The Treasurer has announced changes to Australia’s foreign investment review framework, effective from 10.30pm AEDT on Sunday 29 March 2020, relating to monetary thresholds and timeframes for reviewing applications. Details are available in our Guidance Note number 53, which addresses the effects of the changes. All material on this website should be read in light of the Treasurer’s announcement.


On 29 March 2020, the Treasurer announced that due to the impacts of the coronavirus outbreak, all monetary thresholds will be temporarily reduced to $0, and that the FIRB will work with applicants to extend the timeframes for decision making to up to six months. Further information on these temporary changes can be found in ‘Guidance Note 53: Temporary measures in response to the coronavirus’, available on the FIRB website at

All other guidance material, including this webpage on business investments, should be read in light of those temporary changes. On this page, the temporary changes may have particular impact on matters related to, but not exclusively including:

  • the monetary thresholds for determining if the threshold test is met; and
  • the actions covered by an existing exemption certificate.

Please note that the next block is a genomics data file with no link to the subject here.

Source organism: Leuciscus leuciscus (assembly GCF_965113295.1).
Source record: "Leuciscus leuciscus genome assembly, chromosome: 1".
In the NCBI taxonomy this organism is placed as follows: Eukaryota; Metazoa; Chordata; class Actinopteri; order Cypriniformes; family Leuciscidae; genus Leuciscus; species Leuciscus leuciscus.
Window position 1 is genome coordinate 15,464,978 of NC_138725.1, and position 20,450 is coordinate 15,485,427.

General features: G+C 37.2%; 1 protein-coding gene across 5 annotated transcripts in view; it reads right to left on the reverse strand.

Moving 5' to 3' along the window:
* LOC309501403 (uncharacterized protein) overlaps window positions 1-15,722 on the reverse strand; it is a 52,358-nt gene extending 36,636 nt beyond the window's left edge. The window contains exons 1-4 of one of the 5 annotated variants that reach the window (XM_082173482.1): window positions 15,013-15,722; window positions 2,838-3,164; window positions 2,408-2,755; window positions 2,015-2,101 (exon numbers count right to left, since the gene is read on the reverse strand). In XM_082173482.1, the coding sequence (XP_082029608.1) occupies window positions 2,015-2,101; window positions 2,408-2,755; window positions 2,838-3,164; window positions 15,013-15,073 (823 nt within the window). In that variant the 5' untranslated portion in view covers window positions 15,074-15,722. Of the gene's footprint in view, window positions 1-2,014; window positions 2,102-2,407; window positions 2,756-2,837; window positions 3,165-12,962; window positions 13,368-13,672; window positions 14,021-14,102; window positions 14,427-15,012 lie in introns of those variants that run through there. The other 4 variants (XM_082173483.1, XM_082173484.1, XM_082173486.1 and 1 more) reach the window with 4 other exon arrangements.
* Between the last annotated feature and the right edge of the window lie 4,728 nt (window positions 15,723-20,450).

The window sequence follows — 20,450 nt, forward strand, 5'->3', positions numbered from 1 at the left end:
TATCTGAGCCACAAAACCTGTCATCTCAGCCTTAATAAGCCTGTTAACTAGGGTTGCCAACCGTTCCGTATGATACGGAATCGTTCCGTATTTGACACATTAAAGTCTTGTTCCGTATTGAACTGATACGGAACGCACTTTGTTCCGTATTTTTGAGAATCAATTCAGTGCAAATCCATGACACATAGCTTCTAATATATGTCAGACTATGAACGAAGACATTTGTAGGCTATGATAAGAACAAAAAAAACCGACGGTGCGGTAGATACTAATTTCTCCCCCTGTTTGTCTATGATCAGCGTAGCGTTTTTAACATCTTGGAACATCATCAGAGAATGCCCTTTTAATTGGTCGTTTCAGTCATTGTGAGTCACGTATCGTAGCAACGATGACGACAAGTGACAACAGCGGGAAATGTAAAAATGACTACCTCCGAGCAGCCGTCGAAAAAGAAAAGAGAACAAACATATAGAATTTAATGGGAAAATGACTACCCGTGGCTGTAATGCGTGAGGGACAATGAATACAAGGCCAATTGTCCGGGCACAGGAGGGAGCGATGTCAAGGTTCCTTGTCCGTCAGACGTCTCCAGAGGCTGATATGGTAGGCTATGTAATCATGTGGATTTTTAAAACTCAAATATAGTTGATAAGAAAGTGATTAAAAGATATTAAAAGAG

Where there is any inconsistency between this webpage and Guidance Note 53, the information in Guidance Note 53 takes precedence.

The Government screens foreign investment proposals to ensure they are not contrary to Australia’s national interest.

In general, proposals to acquire an interest of 20 per cent or more in any business valued at over $275 million (or the higher threshold of $1,192 million for agreement country or region investors from the United States of America, New Zealand, Chile, Japan, the republic of Korea, China, Singapore, Peru, a country (other than Australia) for which the Comprehensive and Progressive Agreement for Trans‑Pacific Partnership, done at Santiago on 8 March 2018, is in force (CPTPP) (as at 1 January 2020, the CPTPP is in force for: Canada, Japan, Mexico, New Zealand, Singapore and Vietnam), and the region of Hong Kong, China require prior approval.

All foreign government investors also require approval to acquire a direct interest in an Australian entity or an Australian business or to start a new Australian business, regardless of the value of the investment ($0 threshold).The Treasurer can prohibit foreign investment proposals found to be contrary to the national interest, or can impose conditions on an investment to address national interest concerns.

Please refer to the Guidance Notes for more information.

Business exemption certificate

On 1 July 2017, the Foreign Acquisitions and Takeovers Regulation introduced the business exemption certificate for programs of acquisitions of interests in the assets of an Australian business and/or securities in an entity, including interests acquired through the business of underwriting.